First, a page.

Note from The Thoughtful Pastor: I wrote this last year, and thought it might be helpful advice again. My newspaper column runs on Christmas Day this year, so hold these thoughts until then–or until you need them!
‘Twas the day after Christmas and all through the house
all the creatures were bloated, down to the last mouse.
The boxes were scattered, empty and bare
in hopes that the trash man soon would be there.
The children were fighting over stuff in their beds
while visions of escape danced in their heads.
And Mama in her bathrobe and I in my cap,
are hoping for football or a long quiet nap.
Yep, the day after Christmas, or even Christmas afternoon, the post-holiday letdown often sees even the most cheery people melt to grumpiness.
The days or weeks of preparation, the arrival of or travel to family, the last minute frenzy to deal with all the things forgotten–well, there is an inevitable let-down.
Idealized paintings of holiday gatherings along with the plethora of holiday movies, all of which end in perfect delight and happiness, tend to leave us with a somewhat unrealistic view of Christmas family gatherings.
Most gatherings combine fun, gifts, memories, worship, and relaxation. But often tensions arise. More, the best of plans go wrong, people get sick, cars break down, too much food, drink and simple exhaustion can take their toll.
I offer a few suggestions for post-Christmas malaise.
Remember that no two people ever get along perfectly. Ever. Or if they say they do, then one of them is probably stretching the truth just a bit. So, go ahead and forgive all your friends and relatives and the stuff they did to drive you crazy or hurt your feelings. Right now. Let it go. Remember, you cannot forcibly change the behavior or beliefs of others.
If something just didn’t work, or if a series of similar gatherings ended up in discomfort for many, consider different options for the next year. It may be time to change some unwritten rules (most families have a series of these!) that are causing more harm than good.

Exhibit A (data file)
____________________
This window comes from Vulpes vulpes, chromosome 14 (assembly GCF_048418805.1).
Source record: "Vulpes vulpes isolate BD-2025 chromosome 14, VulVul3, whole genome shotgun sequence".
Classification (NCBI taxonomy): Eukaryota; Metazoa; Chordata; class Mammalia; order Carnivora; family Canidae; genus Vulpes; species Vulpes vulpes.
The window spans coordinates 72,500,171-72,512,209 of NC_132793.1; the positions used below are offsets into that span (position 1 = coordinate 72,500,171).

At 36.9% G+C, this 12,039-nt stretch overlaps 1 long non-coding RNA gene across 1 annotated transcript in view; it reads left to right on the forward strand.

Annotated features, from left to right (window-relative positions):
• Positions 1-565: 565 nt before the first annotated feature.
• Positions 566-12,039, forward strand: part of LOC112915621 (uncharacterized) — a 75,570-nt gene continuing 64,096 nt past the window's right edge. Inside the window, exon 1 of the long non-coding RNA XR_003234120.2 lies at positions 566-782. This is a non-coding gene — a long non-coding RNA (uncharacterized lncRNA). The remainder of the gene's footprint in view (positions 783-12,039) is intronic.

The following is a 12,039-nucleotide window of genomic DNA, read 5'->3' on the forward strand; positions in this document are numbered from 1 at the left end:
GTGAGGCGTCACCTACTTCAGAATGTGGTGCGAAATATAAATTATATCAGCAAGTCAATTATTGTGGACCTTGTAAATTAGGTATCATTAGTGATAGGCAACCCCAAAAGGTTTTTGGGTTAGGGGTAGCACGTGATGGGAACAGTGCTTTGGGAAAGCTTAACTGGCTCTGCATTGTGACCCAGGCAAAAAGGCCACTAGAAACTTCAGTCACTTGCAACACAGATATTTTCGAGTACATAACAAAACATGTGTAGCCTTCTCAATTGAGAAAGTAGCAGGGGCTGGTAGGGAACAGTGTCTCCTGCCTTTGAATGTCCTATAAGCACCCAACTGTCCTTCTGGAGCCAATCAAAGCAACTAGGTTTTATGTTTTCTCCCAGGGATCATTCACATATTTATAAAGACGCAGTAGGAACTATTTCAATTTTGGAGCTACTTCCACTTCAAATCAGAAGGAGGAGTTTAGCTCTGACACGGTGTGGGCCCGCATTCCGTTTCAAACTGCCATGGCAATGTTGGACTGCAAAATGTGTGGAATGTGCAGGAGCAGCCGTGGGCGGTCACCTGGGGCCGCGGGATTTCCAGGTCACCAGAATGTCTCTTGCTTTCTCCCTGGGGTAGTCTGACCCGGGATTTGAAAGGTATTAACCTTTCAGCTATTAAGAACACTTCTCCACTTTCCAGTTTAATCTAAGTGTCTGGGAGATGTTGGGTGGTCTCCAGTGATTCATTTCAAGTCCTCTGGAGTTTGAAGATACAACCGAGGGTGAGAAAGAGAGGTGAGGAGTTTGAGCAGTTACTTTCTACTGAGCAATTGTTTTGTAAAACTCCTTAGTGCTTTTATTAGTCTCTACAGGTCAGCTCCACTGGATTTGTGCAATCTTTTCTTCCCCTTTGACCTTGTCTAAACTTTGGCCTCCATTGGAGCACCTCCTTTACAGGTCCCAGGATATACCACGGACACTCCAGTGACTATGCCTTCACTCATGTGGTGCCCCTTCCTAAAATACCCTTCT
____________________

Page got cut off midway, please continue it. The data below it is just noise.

When the time comes to remove your decorations, choose gratefulness for each ornament you put away. Take your time, admire the beauty and savor the memory of those decorations.
If you resent doing this, then just give them to someone who will appreciate them. Remember, these things are not sacred objects. You will not face eternal punishment if you dispose of a few.
Spend those gift cards and other Christmas money immediately. Do it now. It really is important to shop this time of the year because this is what keeps our economy going. A little extravagance, especially if you are slightly grumpy, can go a long way. Plus, too many gifts cards are never redeemed. Don’t make that mistake.
Set aside 10% of what you received or a gift card you might not use and donate these funds to some well-run charity. You’ll feel wonderful later. Remember that there are genuinely hungry, cold and desperate people around, even after Christmas. Or even especially after Christmas when they tend to be forgotten.
Consider one more time the words that Mary, mother of Jesus, spoke when she learned she was pregnant. Her words remind us that that gift of the Child to this poor, unmarried woman displays God’s love and compassion toward the powerless and hungry.
My soul proclaims the greatness of the Lord, my spirit rejoices in God my Saviour; he has looked with favor on his lowly servant. From this day all generations will call me blessed; the Almighty has done great things for me and holy is his name.
He has mercy on those who fear him, from generation to generation.
He has shown strength with his arm and has scattered the proud in their conceit, casting down the mighty from their thrones and lifting up the lowly. He has filled the hungry with good things and sent the rich away empty.
He has come to the aid of his servant Israel, to remember his promise of mercy, The promise made to our ancestors, to Abraham and his children for ever.
Let’s now rewrite that last of that classic poem this way:
We complained not a word but went straight to our work
And filled all the boxes, not an item will lurk
Setting aside time to stop and smell roses
Our spirits then freed and cheered up our noses.
We spring for the day, to our team give a whistle
And our burdens all fly like the dawn of a thistle.
So we exclaim as we consider the sight,
Of charity bounding and more to see light.
All questions for The Thoughtful Pastor are welcome. You can email your questions firstname.lastname@example.org, “like” her Facebook Page, usethis form to send them or message her on Twitter. You can also send a question through conventional mail to the following address: Thoughtful Pastor, 314 E. Hickory St., Denton, TX, 76202.
[Note: a version of this column is slated to appear in the Friday, December 15, 2015 print and online editions of The Denton Record Chronicle.]